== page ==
Sparthfield Happy Day Nursery

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About Sparthfield Happy Day Nursery

Name Sparthfield Happy Day Nursery
Ofsted Inspections
Address 419 Whalley Road, Clayton le Moors, ACCRINGTON, Lancashire, BB5 5RP
Phase Childcare on Non-Domestic Premises, Full day care
Gender Mixed
Local Authority Lancashire
Highlights from Latest Inspection

What is it like to attend this early years setting?

The provision is outstanding

Staff understand and deeply value the importance of developing meaningful relationships with children and their families. Staff forge strong relationships based on a mutual understanding, kindness and respect.

This helps every child to connect emotionally to their carers. Children's strong emotional security enables them to fully engage in, and take control of, their learning with great enjoyment. Consequently, children are self-assured, positive and ambitious in all they do.

The close attachments staff make with children enables them to fully understand each child's unique needs and interests. Staff accurately ...identify all areas for development and facilitate new learning in a personalised and exciting way. As such, all children, including those with special educational needs and/or disabilities (SEND) make excellent progress and reach their potential in this superb nursery.

Staff provide children with a very well-considered curriculum that is broad and varied. Staff create a relaxed, yet predictable environment and dependable routines that help learning to unfold. This unhurried approach means that children have the time and space to understand more about their learning.

Over time children's understanding of ideas and concepts builds to give a very secure knowledge and capabilities in all of the prime areas of development. Staff gently support children to learn to behave with the utmost respect for themselves and others, by promoting the nursery 'responsibilities'. Children consistently demonstrate that they are emotionally and physically, happy and healthy.

What does the early years setting do well and what does it need to do better?

The dedicated leader has implemented an efficient self-evaluation process which helps her to ensure the service is continually evolving and improving. Through well-planned coaching and mentoring, she has helped staff to both understand and deliver her vision for exceptional quality education and care.All staff have developed advanced interaction skills.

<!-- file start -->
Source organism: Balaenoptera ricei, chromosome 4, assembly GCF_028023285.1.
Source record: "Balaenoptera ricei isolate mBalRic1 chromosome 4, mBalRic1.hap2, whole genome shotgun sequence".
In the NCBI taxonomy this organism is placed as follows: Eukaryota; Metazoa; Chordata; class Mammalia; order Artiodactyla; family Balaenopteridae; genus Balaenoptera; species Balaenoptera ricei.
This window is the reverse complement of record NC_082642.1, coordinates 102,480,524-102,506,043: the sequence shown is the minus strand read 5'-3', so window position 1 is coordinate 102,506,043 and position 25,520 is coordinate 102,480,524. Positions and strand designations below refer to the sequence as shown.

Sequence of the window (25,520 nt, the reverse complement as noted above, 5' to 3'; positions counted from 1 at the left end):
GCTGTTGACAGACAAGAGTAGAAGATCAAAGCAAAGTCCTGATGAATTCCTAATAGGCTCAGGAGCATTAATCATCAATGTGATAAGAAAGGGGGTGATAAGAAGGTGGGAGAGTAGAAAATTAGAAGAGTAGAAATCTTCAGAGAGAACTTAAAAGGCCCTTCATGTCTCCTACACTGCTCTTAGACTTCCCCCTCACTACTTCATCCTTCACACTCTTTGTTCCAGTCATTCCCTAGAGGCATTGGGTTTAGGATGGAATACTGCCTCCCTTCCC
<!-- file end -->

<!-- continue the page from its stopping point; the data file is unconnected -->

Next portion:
As a result, staff intelligently adapt their responses to children during activities to be in tune with their needs, abilities and interests. Children benefit from consistent, personalised and expertly-timed interactions that support their rapid learning and development.The leader has a precise curriculum focus on the development of speech, language and communication.

Staff plan and implement effective language learning. They use strategies such as extending language and asking open-ended questions. Staff take note of children's newly-learned vocabulary.

They share this with parents in unique ways, so that children's language acquisition is promoted at home. Furthermore, staff are excellent language role models. This supports children to become eloquent and powerful communicators.

Staff are highly skilled in encouraging and supporting children to develop physically. They carefully construct the environment and learning opportunities to provide appropriate physical challenges. For instance, babies delight in learning how to step on and off risers.

Toddlers move with creativity as they swirl ribbons while dancing. Pre-school children leap from fallen trees and learn how to negotiate woodland areas as they take part in forest school sessions. These experiences help children to refine their coordination and motor skills as well as develop confidence and enthusiasm.

Children develop the motivation and physical competence to take part in physical activities for life.Staff prioritise and facilitate children's emotional awareness. Staff read books about mental health and invite children to talk about how daily experiences make them feel.

Staff help children to consolidate their learning as they understand more about the variety of feelings humans experience. Children are enabled to learn strategies to help them, and others cope with their feelings. For example, pre-school children coach their friends to breathe in and out to help them feel calm.

Children develop the attributes of emotional intelligence and demonstrate this in their consistently positive attitudes and behaviour.The provision for children with SEND is highly supportive. The special educational needs coordinator works with staff, parents and external agencies, such as National Portage Association (NPA), to ensure that all children receive the right support at the right time to help them make swift progress.

Children with SEND are fully included in the provision which enables them to thrive.Staff have the highest trust in children and allow them to do things for themselves. This helps children to feel empowered and encourages appropriate independence.

For instance, staff notice that children have spilt milk as they pour their drinks. They offer kind reassurance but allow children time to solve the problem themselves. This intelligent support increases children's resilience and ability to think critically.

Children become autonomous learners.


The arrangements for safeguarding are effective.There is an open and positive culture around safeguarding that puts children's interests first.

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